This is a true story. A charity shop has refused to sell knitting needles. Is this health and safety gone mad or is the charity shop simply trying to avoid a public liability claim.
Why and how could a public liability claim arise?
When you think about knitting you don’t think of it as one of the more risky hobbies, especially not when there are so many more dangerous sports you could take up such as bungee jumping, boxing, or even horse riding.
So, why would a charity shop ban something as innocent as knitting needles? The simple reason was because of the pointy ends. If one of the customers in the shop were to have a slip, trip or fall whilst holding these needles there could be a serious accident.
Accident claim prevention gone a step too far?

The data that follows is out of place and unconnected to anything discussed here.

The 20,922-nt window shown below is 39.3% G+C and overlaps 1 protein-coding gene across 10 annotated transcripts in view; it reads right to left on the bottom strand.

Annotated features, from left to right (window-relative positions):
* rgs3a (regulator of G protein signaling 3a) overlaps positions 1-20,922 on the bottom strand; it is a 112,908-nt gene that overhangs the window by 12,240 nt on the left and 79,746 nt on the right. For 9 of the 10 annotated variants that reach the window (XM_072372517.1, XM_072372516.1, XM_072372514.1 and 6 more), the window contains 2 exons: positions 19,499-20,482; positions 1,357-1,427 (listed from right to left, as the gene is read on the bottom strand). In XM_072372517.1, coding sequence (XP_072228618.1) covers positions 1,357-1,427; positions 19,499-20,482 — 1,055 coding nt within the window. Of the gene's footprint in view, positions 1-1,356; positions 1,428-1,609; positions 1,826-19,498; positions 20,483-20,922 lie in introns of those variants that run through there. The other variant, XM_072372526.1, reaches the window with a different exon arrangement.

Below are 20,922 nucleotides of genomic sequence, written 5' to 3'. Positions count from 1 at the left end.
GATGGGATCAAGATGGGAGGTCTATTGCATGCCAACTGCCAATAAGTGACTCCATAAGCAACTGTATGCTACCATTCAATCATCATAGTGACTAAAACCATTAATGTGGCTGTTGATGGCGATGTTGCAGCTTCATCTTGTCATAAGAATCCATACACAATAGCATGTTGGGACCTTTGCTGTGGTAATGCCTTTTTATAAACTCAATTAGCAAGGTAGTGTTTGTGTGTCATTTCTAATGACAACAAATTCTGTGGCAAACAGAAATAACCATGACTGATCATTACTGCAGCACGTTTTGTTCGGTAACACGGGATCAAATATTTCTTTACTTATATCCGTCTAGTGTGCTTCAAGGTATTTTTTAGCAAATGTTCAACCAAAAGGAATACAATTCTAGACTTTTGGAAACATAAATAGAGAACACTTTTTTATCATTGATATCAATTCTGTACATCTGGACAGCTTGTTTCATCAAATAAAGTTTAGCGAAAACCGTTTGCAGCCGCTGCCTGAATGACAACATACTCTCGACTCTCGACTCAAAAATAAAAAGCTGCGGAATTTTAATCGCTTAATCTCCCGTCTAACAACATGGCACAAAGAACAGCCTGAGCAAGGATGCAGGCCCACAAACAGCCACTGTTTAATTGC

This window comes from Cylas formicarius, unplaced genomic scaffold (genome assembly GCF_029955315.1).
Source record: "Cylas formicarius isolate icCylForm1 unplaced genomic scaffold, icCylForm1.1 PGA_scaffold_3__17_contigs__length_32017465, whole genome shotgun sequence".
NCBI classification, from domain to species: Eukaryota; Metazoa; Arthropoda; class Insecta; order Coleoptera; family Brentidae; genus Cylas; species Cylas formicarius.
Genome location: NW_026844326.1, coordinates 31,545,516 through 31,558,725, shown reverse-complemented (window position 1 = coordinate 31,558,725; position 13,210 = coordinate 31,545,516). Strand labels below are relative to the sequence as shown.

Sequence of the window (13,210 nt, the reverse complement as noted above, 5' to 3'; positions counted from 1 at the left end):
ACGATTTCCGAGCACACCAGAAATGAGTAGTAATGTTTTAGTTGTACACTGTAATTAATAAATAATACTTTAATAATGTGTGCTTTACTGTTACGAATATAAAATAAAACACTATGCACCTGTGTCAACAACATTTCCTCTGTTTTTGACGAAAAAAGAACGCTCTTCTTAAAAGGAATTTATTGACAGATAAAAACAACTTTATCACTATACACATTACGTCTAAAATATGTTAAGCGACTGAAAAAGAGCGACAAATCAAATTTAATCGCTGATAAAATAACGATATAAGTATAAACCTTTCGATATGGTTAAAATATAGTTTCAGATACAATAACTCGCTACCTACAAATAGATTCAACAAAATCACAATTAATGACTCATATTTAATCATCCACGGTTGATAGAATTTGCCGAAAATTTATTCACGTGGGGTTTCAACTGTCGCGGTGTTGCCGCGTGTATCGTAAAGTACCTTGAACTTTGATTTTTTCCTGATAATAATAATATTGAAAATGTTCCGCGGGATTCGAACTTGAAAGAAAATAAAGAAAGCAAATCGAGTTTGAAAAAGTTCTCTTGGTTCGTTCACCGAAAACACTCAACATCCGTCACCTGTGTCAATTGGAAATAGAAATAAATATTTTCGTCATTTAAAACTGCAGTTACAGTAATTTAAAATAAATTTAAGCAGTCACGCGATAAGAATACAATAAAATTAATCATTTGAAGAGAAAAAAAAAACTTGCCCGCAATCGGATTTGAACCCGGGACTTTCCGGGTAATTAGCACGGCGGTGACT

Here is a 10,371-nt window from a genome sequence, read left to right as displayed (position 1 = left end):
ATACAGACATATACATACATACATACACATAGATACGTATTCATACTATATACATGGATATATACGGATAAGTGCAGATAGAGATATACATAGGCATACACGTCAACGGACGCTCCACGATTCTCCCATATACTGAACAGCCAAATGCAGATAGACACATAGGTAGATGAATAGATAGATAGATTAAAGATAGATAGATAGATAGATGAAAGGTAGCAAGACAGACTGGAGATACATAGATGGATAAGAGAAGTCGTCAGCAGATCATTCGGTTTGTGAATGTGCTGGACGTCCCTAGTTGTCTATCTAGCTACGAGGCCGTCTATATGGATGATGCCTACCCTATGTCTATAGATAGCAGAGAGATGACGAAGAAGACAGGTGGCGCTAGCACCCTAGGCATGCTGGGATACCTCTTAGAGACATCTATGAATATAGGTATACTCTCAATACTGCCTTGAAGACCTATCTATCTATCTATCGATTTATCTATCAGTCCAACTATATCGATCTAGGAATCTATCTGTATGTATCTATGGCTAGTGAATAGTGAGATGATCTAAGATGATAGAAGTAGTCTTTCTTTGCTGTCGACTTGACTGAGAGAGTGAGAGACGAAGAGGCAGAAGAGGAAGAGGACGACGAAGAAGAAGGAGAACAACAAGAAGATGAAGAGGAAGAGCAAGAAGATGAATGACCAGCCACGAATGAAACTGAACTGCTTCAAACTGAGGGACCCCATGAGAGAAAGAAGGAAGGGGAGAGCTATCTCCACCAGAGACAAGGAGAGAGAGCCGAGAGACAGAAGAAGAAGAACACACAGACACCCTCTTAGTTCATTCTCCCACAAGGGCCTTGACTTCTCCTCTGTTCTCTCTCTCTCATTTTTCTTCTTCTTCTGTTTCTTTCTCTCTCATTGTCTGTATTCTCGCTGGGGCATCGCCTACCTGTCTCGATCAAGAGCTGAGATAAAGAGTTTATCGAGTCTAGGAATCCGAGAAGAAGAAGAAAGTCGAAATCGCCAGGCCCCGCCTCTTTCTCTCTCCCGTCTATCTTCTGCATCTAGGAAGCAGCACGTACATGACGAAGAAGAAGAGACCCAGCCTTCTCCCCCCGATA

Surely if the charity shops stopped selling everything that could cause a claim for public liability compensation then they wouldn’t have many items to sell? When this story came out, the charity shop stated that they could not sell them for health and safety reasons, but the government then released a statement saying there was no rule against the sale of knitting needles.
If this is a way to prevent a public liability claim then it could be seen as quite a dramatic step to prevent a slip, trip or fall injury. After all, if they don’t feel safe selling knitting needles then perhaps they need to think about other items they need to withdraw from sale, such as brooches which can be a lot pointier than knitting needles.
If your safety was at risk
But, if anything does happen whether at work, at home or in a charity shop looking for knitting needles, and you do have an accident that wasn’t your fault then Accident Advice Helpline may be able to help you make a compensation claim.
Take the very easy 30-second compensation calculator test to find out just how much you could claim and just how easy Accident Advice Helpline will try and make it for you.
Many clients even settle their claim without having to go to court and you can speak to someone any time of day on the 24/7 phone line.
Date Published: November 20, 2013
Author: David Brown